National Geographic : 1950 Nov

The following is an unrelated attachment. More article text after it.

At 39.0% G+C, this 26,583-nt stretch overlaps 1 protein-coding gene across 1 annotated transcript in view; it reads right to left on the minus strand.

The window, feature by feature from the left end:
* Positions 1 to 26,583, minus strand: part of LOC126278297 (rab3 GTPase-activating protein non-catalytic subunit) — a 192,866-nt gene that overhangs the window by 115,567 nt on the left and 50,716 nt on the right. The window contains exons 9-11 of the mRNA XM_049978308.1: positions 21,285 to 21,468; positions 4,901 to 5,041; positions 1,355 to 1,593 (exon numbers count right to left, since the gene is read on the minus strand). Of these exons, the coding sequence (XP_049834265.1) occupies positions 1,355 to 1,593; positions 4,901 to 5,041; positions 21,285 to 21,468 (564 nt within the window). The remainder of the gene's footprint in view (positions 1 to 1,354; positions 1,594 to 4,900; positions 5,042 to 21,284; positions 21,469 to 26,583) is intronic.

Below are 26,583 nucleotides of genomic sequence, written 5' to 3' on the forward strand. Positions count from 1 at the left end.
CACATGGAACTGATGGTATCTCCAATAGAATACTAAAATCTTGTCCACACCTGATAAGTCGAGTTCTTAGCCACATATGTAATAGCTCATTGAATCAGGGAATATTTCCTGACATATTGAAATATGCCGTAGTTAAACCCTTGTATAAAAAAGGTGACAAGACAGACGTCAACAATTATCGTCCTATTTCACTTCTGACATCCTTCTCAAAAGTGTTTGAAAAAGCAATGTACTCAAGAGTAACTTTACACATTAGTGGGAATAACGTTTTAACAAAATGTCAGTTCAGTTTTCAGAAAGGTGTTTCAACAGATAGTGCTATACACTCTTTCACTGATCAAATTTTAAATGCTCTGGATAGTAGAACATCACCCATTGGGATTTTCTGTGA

666 National Geographic Photographer Willard It. Culver An Ingenious New Gadget Lays a Steel Carpet to Speed Marines Across a Beach Yards of wire mesh are stowed in accordion folds on the stern of the DUKW, or amphibian truck. Waddling ashore from a landing craft, the vehicle paves the way for others following it. Mat-laying equipment, developed since World War II, here undergoes tests on the Potomac near Quantico. planes as a farmer's wife might dismember a chicken. Simulating high-altitude conditions, air plane engines roared and popped in great iceboxes kept at subzero temperatures. Through little glass peepholes we could look in at them. Then what a warehouse! It made you think of Sears Roebuck, or the storerooms of some great airplane factory, such as Douglas or Consolidated Vultee. I tested a store keeper to see if he knew where all his 200,000 odd items were stacked and labeled. He did. He had anything from a plane's door handle to a 1,200-horsepower engine. Pilots Fly with Odd Pets "It was lonesome on those long Pacific hops," said Maj. W. T. Warren, who flew us about Parris Island, Camp Lejeune, Cherry Point Air Station, and over the Carolina swamps and abandoned rice fields. "For company we carried monkeys, par rots, bears, even snakes. My monkey wore a yellow sweater with our Marine emblem on it. He'd grab the wheel and pretend to fly! "I guess another monk got homesick. Any way, one day, high over his jungle home, he looked down at the familiar green trees and jumped out an open window! "Oddest yarn was about a pet bear; he rode with the captain and copilot in a big freight transport. One day, when the copilot had dysentery and was lying down, the captain just for fun put the bear in a pilot seat and fas tened his safety belt. Then he set the plane on the automatic pilot and went back to comfort his sick buddy. "Just then," continued Warren, "a young ster in a single-seat fighter pulled along side, as they often did, to wave a friendly greeting to us. Then he saw that bear! It was scratching on the window with one paw, probably trying to get out. But the kid thought it was waving to him. "He turned tail, whizzed back to the air port, landed, and ran to the doctor. 'Listen, doc,' he said. 'They got bears flying them big planes now-I'm through!'" Of course, in the Marines' 175 years of Count of Monte Cristo exploits and adven tures, a lot of Munchausen tales can grow. General Jerome told me how, as a young pilot in North China, he and Maj. Gen. W. J. Wal lace used to shoot bustards from an open cockpit biplane.